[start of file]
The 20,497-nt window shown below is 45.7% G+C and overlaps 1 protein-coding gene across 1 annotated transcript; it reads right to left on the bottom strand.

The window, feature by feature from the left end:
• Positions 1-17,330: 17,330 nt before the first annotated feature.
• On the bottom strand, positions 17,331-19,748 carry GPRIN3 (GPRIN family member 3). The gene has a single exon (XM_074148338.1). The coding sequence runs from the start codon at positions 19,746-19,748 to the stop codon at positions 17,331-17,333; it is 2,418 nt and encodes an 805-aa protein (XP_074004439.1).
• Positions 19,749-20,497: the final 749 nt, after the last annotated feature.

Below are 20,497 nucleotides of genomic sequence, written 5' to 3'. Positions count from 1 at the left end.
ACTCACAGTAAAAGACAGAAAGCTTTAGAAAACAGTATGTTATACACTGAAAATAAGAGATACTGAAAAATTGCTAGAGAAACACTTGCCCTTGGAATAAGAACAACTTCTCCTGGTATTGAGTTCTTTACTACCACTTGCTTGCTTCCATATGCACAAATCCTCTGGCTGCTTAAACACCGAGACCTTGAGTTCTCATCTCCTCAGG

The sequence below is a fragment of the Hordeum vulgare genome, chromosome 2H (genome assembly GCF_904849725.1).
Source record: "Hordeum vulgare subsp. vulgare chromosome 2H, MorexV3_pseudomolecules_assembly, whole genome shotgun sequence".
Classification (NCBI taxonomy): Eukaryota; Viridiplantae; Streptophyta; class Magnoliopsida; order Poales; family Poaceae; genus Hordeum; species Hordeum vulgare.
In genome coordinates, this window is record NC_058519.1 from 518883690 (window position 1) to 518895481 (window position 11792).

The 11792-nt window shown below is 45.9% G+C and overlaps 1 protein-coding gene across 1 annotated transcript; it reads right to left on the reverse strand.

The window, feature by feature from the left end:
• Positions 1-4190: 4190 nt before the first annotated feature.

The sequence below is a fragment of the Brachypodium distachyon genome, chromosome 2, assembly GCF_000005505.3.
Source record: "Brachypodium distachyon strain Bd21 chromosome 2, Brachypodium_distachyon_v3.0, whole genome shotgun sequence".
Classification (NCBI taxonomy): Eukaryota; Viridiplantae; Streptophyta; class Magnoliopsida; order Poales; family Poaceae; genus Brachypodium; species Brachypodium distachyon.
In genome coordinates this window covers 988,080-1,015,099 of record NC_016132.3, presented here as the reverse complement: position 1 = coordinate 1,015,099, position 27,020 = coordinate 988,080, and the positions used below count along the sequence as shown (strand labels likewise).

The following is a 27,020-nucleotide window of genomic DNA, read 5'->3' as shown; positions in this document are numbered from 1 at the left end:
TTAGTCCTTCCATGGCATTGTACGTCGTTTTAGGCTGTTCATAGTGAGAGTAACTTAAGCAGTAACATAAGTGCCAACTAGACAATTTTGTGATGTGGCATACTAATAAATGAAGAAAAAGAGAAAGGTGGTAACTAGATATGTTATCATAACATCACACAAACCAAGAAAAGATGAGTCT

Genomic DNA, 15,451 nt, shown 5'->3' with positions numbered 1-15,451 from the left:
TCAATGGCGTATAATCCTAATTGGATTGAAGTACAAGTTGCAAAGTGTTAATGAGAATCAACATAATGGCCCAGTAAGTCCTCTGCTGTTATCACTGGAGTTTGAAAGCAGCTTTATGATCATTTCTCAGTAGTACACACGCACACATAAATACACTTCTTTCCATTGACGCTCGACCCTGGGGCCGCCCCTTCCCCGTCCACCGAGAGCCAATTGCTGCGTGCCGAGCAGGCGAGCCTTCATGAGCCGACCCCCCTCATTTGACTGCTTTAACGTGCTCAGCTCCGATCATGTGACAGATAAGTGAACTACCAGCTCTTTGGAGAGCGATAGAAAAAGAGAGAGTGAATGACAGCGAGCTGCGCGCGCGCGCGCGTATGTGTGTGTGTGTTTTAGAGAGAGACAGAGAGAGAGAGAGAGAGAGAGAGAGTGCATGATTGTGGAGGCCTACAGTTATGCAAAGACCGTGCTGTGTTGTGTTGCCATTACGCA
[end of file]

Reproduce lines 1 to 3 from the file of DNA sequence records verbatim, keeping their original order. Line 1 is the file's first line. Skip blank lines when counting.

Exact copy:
The 20,497-nt window shown below is 45.7% G+C and overlaps 1 protein-coding gene across 1 annotated transcript; it reads right to left on the bottom strand.

The window, feature by feature from the left end:
• Positions 1-17,330: 17,330 nt before the first annotated feature.